• Repeat, repeat & repeat the message but change the format so it doesn’t get boring and so you can use various way to reach people.
  • We are all different, what works for you doesn’t absolutely work for everybody.

PS: Yes, I could make this list more « sexy » and it will likely come, but it will be in the (near) future 🙂

Your phishing awareness campaign may do more harm than good

Phishing and spear phishing campaigns become more and more elaborate, hence more difficult to identify and consequently more successful. Crelan’s 70 million € loss, early 2016 is a good example of the potential impact of such a successful social engineering attack.

As automated security systems are unlikely to detect and block the most elaborate and targeted attacks (as they need a significant number of similar emails to trigger their alerts), security officers are left with security awareness campaign focusing on developing skills to detect (spear) fishing attacks to try to mitigate this risk. It’s logical, it’s what security standards advise you to do but watch out you may be doing more harm than good!

One of the first mistakes in this approach is to consider awareness (or communication) as a goal. Any communication is aimed at instilling a change in its recipient(s). The aim of an awareness campaign is likely to change people’s behaviour and attitude so they pay more attention to the source of their emails, their contents and the rightfulness of what is asked to them. So basically, we should first have a measure of the current situation and aimed at a certain improvement in our “smart” metrics. The most obvious and significant one being: How many people will fall for a (spear) phishing email.

How do we usually do that? Often by a combination of training, online training, posters and “homemade” phishing campaigns to measure the exposure of the company and tickles our employees. In such case, we appeal on fear. Fear to contribute to a security incident, to a fraud, to a loss of money, fear to get fired.

Fear appeal is used to leverage behavioural changes as one believe the emotional reaction caused by fear will increase the likelihood of the occurrence of the appropriate, secure, behaviour. You better think twice as, like it is often the case, devil is in the details.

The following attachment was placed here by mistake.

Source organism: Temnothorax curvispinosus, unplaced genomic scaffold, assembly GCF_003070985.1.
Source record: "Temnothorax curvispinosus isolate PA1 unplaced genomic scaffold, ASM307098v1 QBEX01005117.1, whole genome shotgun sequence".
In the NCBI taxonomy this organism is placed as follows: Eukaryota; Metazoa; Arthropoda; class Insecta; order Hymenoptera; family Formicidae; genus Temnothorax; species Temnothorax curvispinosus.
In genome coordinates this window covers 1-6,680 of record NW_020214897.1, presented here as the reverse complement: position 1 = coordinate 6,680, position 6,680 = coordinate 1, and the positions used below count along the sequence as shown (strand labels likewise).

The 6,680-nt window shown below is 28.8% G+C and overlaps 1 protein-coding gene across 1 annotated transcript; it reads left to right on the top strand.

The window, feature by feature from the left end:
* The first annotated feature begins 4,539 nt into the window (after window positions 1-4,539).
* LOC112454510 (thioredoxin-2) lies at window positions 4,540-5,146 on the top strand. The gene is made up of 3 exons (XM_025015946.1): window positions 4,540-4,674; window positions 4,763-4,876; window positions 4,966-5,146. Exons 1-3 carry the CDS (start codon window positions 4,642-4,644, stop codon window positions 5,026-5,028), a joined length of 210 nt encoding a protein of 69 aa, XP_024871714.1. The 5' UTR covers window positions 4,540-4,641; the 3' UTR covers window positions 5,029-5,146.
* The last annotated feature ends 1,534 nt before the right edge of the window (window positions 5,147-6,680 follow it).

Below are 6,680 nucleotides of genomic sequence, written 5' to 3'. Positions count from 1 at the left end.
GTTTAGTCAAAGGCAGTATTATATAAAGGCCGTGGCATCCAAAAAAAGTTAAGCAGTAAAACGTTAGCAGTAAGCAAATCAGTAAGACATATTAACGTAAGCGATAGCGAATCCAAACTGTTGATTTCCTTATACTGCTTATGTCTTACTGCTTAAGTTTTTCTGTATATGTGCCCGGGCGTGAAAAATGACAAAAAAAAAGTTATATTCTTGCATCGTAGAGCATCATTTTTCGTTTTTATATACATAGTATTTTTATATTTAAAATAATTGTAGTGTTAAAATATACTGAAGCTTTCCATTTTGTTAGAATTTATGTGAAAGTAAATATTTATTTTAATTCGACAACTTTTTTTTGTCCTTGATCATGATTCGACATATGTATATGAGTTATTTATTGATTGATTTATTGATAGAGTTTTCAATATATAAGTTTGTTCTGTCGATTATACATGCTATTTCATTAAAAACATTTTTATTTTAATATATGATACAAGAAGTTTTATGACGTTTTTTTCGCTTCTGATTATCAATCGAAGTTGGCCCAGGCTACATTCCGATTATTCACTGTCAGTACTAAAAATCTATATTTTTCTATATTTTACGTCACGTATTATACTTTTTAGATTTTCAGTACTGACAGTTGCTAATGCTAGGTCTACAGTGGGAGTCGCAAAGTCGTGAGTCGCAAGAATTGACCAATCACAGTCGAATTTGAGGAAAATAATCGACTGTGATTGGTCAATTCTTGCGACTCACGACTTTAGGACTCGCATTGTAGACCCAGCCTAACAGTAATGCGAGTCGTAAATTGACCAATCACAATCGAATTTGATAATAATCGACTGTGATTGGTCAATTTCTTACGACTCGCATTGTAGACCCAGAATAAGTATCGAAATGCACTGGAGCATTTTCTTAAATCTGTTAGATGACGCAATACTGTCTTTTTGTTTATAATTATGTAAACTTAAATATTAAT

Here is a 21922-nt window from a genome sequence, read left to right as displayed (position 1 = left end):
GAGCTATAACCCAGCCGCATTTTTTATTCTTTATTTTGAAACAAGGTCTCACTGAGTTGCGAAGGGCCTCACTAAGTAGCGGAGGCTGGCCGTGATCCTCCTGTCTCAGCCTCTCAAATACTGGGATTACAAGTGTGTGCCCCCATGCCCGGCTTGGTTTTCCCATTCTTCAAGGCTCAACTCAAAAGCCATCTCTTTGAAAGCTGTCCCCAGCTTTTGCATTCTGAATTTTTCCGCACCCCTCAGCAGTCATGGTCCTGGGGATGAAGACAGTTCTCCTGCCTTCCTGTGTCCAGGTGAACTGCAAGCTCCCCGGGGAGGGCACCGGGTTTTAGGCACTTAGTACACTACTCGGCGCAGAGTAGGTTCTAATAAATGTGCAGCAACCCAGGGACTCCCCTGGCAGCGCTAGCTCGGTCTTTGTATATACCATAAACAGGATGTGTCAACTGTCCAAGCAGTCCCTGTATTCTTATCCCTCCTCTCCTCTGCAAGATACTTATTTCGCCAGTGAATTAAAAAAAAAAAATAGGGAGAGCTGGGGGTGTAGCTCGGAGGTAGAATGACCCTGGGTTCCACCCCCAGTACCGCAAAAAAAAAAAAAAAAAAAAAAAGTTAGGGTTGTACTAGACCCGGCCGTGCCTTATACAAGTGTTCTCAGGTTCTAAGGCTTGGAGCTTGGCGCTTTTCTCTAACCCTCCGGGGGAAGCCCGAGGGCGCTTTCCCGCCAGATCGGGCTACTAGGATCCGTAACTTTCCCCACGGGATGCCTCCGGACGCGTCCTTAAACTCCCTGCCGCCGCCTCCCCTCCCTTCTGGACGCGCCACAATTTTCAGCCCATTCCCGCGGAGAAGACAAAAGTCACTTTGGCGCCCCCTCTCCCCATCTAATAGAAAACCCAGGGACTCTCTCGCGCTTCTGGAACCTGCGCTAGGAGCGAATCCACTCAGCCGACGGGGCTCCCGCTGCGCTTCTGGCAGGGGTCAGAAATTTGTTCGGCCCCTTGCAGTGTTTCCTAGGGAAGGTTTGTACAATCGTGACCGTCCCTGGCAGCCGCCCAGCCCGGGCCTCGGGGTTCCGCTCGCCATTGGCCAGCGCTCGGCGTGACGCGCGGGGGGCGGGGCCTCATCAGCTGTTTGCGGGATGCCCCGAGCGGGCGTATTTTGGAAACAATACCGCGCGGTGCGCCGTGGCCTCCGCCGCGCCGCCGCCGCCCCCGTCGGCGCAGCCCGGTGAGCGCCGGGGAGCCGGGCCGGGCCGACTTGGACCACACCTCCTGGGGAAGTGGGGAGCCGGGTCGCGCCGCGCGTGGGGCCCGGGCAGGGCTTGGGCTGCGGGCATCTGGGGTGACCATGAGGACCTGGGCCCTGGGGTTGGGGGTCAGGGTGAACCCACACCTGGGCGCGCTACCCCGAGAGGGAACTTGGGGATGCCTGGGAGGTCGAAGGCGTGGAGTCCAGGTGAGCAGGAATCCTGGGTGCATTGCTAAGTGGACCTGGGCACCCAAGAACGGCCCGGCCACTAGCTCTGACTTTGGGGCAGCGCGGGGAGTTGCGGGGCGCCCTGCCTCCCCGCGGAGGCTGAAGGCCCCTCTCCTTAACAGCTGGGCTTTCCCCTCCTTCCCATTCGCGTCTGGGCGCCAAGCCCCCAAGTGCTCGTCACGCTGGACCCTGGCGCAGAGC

Fear appeal effectiveness is still a debatable question (that’s the principle of science) but mainly because it might works under some conditions. In their “Appealing to Fear: A Meta-Analysis of Fear Appeal Effectiveness and Theories” article, Tannenbaum et al. (2015) have analysed 217 articles on the subject and found few conditions making fear appeal ineffective while effects seem most apparent in women and for one-time behaviours.

However, in a review of 60 years of studies on fear appeal, Ruiter et al. (2014) concluded that coping information aimed at increasing perceptions of response effectiveness and especially self-efficacy is more important in promoting protective action than presenting threatening health information aimed at increasing risk perceptions and fear arousal”. A 2014 study of Kessels et al. using event-related brain and reaction times found that health information arousing fear causes more avoidance responses among those for whom the health threat is relevant for them.

Still, it seems there is some consensus regarding some specific conditions to be met by such communication: the communication must provide, just after the fear arousal, a solution to allow the audience to reduce this fear with a sense of self-efficacy, or, to say it simply, we must provide a simple way for our audience to fix the issue, being an easy to follow behaviour (one that doesn’t require too much psychological and physical energy). If our solution is so complex that it will (or the thought of using it) generate more stress than the feared event, our brain will likely avoid this behaviour and deny the reality of the risk (and the fear).